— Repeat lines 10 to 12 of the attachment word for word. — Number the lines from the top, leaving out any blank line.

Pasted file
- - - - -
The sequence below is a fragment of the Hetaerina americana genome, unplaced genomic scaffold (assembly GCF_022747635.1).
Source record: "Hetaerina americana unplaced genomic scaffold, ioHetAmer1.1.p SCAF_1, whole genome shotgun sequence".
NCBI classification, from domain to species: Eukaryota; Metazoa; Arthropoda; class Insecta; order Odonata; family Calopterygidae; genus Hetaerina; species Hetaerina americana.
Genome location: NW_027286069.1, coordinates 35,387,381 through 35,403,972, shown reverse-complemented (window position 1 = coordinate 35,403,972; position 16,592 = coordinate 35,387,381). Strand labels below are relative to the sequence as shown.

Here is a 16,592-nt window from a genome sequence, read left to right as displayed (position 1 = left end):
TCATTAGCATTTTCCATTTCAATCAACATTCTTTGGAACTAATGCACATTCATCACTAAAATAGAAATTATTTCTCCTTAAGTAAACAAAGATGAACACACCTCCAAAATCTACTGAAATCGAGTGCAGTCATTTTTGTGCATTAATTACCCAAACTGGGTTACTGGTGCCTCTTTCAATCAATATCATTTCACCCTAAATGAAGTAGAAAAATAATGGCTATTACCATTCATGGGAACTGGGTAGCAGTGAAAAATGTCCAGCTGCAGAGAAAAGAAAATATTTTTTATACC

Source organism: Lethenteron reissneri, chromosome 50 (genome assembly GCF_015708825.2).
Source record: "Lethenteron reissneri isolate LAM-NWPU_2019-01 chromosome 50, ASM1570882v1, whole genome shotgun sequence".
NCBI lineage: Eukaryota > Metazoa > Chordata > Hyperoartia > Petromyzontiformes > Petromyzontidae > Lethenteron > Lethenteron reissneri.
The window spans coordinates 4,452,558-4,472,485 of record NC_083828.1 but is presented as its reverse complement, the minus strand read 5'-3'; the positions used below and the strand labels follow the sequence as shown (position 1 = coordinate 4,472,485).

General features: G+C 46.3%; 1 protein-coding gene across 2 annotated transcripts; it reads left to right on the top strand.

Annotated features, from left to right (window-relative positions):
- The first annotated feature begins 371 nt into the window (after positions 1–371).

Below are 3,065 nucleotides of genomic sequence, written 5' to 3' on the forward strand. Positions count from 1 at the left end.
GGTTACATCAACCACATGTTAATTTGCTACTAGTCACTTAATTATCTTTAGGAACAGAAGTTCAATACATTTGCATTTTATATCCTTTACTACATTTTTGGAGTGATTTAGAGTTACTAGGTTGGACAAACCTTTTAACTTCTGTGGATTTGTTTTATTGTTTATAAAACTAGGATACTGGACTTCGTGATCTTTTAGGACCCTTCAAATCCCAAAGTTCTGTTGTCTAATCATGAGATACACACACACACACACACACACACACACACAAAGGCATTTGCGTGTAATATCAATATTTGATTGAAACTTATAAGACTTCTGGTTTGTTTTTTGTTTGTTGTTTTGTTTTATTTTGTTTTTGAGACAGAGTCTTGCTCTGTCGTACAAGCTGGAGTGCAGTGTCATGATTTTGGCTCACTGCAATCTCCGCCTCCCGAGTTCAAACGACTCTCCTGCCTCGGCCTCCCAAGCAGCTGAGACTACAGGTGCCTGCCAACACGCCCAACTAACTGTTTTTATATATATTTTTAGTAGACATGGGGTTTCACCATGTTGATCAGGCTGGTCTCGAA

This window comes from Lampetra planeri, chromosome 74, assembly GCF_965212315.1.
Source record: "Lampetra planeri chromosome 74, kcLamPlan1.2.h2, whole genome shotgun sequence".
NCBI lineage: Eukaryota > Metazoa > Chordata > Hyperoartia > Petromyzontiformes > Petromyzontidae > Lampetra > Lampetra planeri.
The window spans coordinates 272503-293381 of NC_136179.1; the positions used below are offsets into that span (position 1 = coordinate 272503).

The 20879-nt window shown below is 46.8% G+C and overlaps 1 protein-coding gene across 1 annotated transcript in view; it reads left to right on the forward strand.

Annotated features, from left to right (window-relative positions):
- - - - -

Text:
The window spans coordinates 4,452,558-4,472,485 of record NC_083828.1 but is presented as its reverse complement, the minus strand read 5'-3'; the positions used below and the strand labels follow the sequence as shown (position 1 = coordinate 4,472,485).

General features: G+C 46.3%; 1 protein-coding gene across 2 annotated transcripts; it reads left to right on the top strand.

Annotated features, from left to right (window-relative positions):